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Supreme Court grants securities fraud class certification without proof of loss causation

The US Supreme Court [official website; JURIST news archive] unanimously ruled [opinion, PDF] on Monday in Erica P John Fund v. Halliburton [Cornell LII backgrounder; JURIST report] that, though a party to a private securities fraud action must demonstrate that the defendant';s misrepresentation caused economic loss, securities fraud plaintiffs do not need to prove loss causation for class certification. Erica P John Fund (EPJ Fund) sought class certification in a suit to recover investors' losses from Halliburton. Halliburton, according to EPJ Fund, made misstatements about its financial position which, when revealed to be false, caused Halliburton's stock price to fall. The US Court of Appeals for the Fifth Circuit [official website] held [opinion, PDF] that investor losses need to be proven by a preponderance of the evidence at the class certification stage prior to full discovery in order for the class action lawsuit to proceed. The Supreme Court disagreed. Federal Rule of Civil Procedure 23(b)(3) [text] requires that, for a class satisfying Rule 23(a) to be certified, "the questions of law or fact common to class members predominate over any questions affecting only individual members, and that a class action is superior to other available methods for fairly and efficiently adjudicating the controversy." Chief Justice John Roberts pointed to Basic v. Levinson [opinion] where the Court held that an investor presumptively relies on a defendant's misrepresentation if that "information is reflected in [the] market price" of the stock at the time of the relevant transaction:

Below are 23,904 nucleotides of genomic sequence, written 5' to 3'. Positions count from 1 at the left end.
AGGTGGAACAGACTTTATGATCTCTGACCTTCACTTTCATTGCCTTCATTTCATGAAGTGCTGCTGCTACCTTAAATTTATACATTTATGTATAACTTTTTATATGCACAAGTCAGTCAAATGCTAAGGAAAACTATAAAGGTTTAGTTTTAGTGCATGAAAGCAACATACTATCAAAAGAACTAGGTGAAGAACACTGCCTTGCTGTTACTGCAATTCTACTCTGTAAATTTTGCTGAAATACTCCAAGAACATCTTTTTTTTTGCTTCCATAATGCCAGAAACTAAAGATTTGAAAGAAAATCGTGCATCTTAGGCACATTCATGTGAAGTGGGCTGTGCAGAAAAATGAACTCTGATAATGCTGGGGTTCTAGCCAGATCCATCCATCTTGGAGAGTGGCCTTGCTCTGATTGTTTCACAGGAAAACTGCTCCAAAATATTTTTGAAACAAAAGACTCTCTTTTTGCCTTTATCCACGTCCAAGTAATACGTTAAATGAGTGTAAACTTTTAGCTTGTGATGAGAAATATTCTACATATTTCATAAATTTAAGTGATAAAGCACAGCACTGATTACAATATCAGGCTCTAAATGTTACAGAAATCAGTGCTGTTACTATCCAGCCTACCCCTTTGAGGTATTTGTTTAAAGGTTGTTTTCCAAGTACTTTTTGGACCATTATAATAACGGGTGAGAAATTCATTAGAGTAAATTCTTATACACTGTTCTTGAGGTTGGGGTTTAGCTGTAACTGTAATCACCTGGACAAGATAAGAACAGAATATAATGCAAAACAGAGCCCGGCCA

Whether common questions of law or fact predominate in a securities fraud action often turns on the element of reliance. The courts below determined that EPJ Fund had to prove the separate element of loss causation in order to establish that reliance was capable of resolution on a common, classwide basis." [...] We recognized in Basic, however, that limiting proof of reliance in such a way "would place an unnecessarily unrealistic evidentiary burden on the Rule 10b-5 plaintiff who has traded on an impersonal market."
The Court accordingly vacated the appeals court judgment and remanded the case for consistent proceedings.

To invoke the Basic court's rebuttable presumption of reliance based on the "fraud-on-the-market" theory, plaintiffs must demonstrate that the alleged misrepresentations were publicly known, that the stock traded in an efficient market, and that the relevant transaction took place "between the time the misrepresentations were made and the time the truth was revealed." Loss causation is not one of the elements that triggers the rebuttable presumption. The form of the rule adopted by the Court ultimately lessens the burden on plaintiffs seeking securities fraud class certification.

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